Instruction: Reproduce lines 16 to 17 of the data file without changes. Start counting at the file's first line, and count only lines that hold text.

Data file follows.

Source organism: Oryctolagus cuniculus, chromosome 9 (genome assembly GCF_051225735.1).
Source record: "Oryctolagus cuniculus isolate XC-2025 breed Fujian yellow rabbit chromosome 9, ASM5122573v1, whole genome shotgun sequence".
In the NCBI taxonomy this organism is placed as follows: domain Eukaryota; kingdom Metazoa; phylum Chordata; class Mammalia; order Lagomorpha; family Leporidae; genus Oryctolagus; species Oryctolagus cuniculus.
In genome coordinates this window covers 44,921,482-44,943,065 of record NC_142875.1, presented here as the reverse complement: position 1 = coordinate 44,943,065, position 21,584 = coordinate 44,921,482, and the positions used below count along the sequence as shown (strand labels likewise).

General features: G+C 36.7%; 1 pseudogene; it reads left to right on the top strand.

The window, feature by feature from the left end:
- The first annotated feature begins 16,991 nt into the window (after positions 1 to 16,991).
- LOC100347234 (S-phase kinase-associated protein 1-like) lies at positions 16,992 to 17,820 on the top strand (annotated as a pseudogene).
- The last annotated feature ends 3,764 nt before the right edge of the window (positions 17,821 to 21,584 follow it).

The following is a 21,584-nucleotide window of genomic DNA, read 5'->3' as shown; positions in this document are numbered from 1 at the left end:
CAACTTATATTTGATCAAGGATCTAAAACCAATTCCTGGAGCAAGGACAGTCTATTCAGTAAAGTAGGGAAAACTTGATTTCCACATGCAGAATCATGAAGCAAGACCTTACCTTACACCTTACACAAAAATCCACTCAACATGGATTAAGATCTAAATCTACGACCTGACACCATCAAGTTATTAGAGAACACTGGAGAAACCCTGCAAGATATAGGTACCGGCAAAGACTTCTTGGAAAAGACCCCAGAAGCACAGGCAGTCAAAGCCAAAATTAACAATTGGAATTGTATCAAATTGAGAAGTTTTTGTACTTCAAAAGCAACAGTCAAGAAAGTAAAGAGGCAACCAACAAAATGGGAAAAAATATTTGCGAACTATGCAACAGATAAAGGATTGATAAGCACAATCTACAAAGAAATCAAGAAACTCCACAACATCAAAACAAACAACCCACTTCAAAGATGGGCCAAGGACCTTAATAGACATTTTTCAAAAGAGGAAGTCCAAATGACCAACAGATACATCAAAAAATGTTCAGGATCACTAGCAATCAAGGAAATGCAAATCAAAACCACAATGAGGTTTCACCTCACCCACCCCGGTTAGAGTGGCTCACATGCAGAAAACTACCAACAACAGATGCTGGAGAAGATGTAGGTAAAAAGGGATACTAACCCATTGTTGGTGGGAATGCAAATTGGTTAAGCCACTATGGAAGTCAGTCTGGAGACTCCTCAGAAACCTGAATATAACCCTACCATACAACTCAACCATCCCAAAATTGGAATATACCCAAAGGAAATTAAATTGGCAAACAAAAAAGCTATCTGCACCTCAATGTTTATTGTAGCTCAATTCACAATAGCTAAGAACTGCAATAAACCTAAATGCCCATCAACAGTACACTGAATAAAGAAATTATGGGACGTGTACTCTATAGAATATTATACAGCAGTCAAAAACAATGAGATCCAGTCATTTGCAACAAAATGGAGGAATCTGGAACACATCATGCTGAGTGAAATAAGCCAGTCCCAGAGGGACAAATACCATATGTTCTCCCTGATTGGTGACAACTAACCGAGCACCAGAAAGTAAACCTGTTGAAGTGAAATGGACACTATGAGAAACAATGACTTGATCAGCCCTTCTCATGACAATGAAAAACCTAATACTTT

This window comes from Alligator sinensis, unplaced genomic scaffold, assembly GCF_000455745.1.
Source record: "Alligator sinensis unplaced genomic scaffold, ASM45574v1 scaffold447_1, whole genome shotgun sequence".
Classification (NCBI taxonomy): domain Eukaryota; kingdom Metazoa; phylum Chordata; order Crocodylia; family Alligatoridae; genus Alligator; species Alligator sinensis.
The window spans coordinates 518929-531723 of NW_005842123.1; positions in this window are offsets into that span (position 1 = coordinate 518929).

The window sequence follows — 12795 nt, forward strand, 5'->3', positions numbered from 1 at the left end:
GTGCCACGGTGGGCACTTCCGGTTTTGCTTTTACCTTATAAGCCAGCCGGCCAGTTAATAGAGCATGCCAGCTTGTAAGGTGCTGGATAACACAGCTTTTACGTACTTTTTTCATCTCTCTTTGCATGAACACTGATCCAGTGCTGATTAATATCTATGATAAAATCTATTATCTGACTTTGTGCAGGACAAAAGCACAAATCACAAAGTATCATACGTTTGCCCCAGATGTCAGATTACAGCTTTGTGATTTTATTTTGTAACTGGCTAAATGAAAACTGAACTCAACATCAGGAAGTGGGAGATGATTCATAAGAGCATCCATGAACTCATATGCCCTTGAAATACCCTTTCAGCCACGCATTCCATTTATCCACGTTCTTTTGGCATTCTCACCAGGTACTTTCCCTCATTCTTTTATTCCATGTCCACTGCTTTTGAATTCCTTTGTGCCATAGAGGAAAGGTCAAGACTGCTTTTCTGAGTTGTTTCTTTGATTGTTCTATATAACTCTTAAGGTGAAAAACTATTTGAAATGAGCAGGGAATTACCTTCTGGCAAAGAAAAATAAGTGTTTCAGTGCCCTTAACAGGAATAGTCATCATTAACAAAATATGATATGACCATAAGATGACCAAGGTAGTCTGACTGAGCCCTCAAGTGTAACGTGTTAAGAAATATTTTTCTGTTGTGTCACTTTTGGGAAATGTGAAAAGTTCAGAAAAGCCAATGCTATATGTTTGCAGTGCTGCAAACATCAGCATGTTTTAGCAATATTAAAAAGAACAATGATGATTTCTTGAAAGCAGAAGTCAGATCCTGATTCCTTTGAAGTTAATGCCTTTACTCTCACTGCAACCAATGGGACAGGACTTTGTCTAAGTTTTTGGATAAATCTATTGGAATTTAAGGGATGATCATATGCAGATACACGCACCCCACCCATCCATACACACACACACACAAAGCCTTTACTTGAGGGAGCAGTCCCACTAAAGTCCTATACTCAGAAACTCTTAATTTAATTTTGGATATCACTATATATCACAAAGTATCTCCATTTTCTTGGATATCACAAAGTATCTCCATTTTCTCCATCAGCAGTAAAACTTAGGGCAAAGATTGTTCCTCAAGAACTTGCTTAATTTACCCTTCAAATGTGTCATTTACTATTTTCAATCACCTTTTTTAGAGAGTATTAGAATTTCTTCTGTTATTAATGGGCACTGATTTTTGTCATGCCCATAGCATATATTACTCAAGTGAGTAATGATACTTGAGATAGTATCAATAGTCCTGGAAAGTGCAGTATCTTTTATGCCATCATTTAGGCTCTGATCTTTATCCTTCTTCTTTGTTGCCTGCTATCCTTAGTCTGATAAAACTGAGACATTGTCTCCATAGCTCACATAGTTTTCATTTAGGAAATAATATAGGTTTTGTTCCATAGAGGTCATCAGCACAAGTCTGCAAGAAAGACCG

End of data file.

The window sequence follows — 12795 nt, forward strand, 5'->3', positions numbered from 1 at the left end:
GTGCCACGGTGGGCACTTCCGGTTTTGCTTTTACCTTATAAGCCAGCCGGCCAGTTAATAGAGCATGCCAGCTTGTAAGGTGCTGGATAACACAGCTTTTACGTACTTTTTTCATCTCTCTTTGCATGAACACTGATCCAGTGCTGATTAATATCTATGATAAAATCTATTATCTGACTTTGTGCAGGACAAAAGCACAAATCACAAAGTATCATACGTTTGCCCCAGATGTCAGATTACAGCTTTGTGATTTTATTTTGTAACTGGCTAAATGAAAACTGAACTCAACATCAGGAAGTGGGAGATGATTCATAAGAGCATCCATGAACTCATATGCCCTTGAAATACCCTTTCAGCCACGCATTCCATTTATCCACGTTCTTTTGGCATTCTCACCAGGTACTTTCCCTCATTCTTTTATTCCATGTCCACTGCTTTTGAATTCCTTTGTGCCATAGAGGAAAGGTCAAGACTGCTTTTCTGAGTTGTTTCTTTGATTGTTCTATATAACTCTTAAGGTGAAAAACTATTTGAAATGAGCAGGGAATTACCTTCTGGCAAAGAAAAATAAGTGTTTCAGTGCCCTTAACAGGAATAGTCATCATTAACAAAATATGATATGACCATAAGATGACCAAGGTAGTCTGACTGAGCCCTCAAGTGTAACGTGTTAAGAAATATTTTTCTGTTGTGTCACTTTTGGGAAATGTGAAAAGTTCAGAAAAGCCAATGCTATATGTTTGCAGTGCTGCAAACATCAGCATGTTTTAGCAATATTAAAAAGAACAATGATGATTTCTTGAAAGCAGAAGTCAGATCCTGATTCCTTTGAAGTTAATGCCTTTACTCTCACTGCAACCAATGGGACAGGACTTTGTCTAAGTTTTTGGATAAATCTATTGGAATTTAAGGGATGATCATATGCAGATACACGCACCCCACCCATCCATACACACACACACACAAAGCCTTTACTTGAGGGAGCAGTCCCACTAAAGTCCTATACTCAGAAACTCTTAATTTAATTTTGGATATCACTATATATCACAAAGTATCTCCATTTTCTTGGATATCACAAAGTATCTCCATTTTCTCCATCAGCAGTAAAACTTAGGGCAAAGATTGTTCCTCAAGAACTTGCTTAATTTACCCTTCAAATGTGTCATTTACTATTTTCAATCACCTTTTTTAGAGAGTATTAGAATTTCTTCTGTTATTAATGGGCACTGATTTTTGTCATGCCCATAGCATATATTACTCAAGTGAGTAATGATACTTGAGATAGTATCAATAGTCCTGGAAAGTGCAGTATCTTTTATGCCATCATTTAGGCTCTGATCTTTATCCTTCTTCTTTGTTGCCTGCTATCCTTAGTCTGATAAAACTGAGACATTGTCTCCATAGCTCACATAGTTTTCATTTAGGAAATAATATAGGTTTTGTTCCATAGAGGTCATCAGCACAAGTCTGCAAGAAAGACCG